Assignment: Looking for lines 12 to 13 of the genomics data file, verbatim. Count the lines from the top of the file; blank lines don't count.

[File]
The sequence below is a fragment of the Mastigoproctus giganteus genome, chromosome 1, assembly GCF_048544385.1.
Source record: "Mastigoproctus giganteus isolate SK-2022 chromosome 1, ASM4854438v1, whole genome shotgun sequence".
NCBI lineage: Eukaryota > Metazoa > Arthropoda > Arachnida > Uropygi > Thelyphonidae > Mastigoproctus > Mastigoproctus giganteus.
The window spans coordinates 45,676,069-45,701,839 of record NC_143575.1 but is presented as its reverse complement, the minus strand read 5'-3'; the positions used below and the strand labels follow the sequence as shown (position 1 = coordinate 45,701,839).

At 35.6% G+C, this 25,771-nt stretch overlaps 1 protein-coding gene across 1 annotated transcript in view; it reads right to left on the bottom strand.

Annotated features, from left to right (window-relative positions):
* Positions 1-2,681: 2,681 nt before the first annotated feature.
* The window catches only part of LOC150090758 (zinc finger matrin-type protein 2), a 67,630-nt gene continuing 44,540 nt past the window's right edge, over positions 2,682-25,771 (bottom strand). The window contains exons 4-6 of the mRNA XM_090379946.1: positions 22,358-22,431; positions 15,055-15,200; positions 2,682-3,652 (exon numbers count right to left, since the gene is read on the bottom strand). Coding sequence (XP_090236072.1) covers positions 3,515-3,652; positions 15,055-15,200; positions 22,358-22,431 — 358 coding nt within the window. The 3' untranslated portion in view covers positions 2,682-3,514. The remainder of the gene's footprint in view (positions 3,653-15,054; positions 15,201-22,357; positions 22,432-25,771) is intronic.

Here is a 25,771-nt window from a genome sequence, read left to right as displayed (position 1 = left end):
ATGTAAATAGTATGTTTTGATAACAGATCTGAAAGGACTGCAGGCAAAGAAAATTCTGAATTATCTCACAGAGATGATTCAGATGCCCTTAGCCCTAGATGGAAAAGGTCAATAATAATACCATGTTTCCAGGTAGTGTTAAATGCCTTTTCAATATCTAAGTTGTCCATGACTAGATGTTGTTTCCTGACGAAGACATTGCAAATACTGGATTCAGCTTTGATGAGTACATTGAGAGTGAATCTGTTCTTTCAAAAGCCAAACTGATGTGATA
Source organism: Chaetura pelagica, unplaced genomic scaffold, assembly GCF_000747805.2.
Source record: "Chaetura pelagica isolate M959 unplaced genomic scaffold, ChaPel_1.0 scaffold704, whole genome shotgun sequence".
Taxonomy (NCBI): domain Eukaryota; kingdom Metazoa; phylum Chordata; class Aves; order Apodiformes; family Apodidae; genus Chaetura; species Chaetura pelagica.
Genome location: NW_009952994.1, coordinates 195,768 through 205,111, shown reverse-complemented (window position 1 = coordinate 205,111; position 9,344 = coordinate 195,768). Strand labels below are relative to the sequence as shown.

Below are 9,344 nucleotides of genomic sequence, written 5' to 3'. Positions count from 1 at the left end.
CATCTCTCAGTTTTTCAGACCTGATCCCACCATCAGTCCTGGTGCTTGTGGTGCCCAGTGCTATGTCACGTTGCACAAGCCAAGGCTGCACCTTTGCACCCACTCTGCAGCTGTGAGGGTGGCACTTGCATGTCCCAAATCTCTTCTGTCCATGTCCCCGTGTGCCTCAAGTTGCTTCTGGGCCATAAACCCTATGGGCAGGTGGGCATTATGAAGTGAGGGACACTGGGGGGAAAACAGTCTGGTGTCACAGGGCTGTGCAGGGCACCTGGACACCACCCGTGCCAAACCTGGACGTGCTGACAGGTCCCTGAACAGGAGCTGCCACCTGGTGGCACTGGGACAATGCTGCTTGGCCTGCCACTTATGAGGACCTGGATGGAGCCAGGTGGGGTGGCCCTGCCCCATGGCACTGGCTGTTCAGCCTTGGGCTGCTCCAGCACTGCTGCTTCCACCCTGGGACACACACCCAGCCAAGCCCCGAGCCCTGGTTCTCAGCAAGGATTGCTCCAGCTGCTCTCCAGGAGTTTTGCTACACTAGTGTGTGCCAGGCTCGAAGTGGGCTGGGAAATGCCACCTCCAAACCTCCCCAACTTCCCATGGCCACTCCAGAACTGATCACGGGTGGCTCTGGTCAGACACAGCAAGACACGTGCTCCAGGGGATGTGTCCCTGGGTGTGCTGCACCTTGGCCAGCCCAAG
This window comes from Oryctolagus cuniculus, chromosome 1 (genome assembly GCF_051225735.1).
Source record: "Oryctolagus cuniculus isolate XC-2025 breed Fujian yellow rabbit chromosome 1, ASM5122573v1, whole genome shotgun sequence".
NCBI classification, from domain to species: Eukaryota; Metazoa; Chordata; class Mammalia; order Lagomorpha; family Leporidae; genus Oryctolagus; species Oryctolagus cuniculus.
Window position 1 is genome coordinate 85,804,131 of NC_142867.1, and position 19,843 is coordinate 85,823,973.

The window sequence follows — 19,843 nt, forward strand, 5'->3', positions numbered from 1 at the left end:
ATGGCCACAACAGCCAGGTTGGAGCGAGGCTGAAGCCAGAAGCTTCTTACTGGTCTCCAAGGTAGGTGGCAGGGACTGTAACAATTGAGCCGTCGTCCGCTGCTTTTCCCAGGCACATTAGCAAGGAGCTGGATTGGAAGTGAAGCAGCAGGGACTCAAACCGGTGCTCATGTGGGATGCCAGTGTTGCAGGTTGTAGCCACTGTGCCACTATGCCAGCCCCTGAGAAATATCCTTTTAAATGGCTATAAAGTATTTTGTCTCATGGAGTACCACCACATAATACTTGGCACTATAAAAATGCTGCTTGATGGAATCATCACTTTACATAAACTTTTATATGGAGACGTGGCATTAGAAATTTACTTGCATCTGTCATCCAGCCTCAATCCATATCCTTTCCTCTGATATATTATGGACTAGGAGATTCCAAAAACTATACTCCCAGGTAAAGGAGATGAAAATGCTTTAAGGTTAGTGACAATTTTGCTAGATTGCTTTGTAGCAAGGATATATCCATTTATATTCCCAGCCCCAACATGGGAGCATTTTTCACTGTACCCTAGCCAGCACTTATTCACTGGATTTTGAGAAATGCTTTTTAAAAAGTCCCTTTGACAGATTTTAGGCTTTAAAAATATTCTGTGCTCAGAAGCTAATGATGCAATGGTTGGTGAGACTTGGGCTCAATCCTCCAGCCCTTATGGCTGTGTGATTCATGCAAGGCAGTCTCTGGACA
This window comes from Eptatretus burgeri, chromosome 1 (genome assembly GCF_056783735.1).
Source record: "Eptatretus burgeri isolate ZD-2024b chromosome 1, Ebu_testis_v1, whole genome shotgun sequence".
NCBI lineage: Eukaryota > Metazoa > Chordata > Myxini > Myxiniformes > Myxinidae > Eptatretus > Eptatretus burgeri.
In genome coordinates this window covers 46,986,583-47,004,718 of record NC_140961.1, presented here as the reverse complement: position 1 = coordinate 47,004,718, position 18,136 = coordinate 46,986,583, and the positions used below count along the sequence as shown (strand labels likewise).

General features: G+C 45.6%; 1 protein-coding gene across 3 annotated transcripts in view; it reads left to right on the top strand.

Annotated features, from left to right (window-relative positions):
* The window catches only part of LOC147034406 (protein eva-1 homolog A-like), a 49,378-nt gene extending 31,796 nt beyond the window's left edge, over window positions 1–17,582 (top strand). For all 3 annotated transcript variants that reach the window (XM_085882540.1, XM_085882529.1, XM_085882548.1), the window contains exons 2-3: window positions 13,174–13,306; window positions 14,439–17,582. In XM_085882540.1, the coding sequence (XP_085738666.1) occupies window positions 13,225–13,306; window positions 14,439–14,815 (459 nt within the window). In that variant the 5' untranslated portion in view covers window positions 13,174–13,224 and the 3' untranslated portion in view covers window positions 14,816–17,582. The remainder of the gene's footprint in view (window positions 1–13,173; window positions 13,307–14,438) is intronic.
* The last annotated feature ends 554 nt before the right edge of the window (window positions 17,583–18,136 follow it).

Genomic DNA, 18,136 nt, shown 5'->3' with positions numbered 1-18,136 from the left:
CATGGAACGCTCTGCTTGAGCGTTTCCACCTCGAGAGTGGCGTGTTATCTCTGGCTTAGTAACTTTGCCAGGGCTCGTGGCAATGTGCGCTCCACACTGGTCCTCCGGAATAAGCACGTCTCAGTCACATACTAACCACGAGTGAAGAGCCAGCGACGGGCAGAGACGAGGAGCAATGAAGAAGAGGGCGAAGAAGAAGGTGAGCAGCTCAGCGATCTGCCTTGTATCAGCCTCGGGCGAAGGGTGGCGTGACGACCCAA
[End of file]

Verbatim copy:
Source record: "Chaetura pelagica isolate M959 unplaced genomic scaffold, ChaPel_1.0 scaffold704, whole genome shotgun sequence".
Taxonomy (NCBI): domain Eukaryota; kingdom Metazoa; phylum Chordata; class Aves; order Apodiformes; family Apodidae; genus Chaetura; species Chaetura pelagica.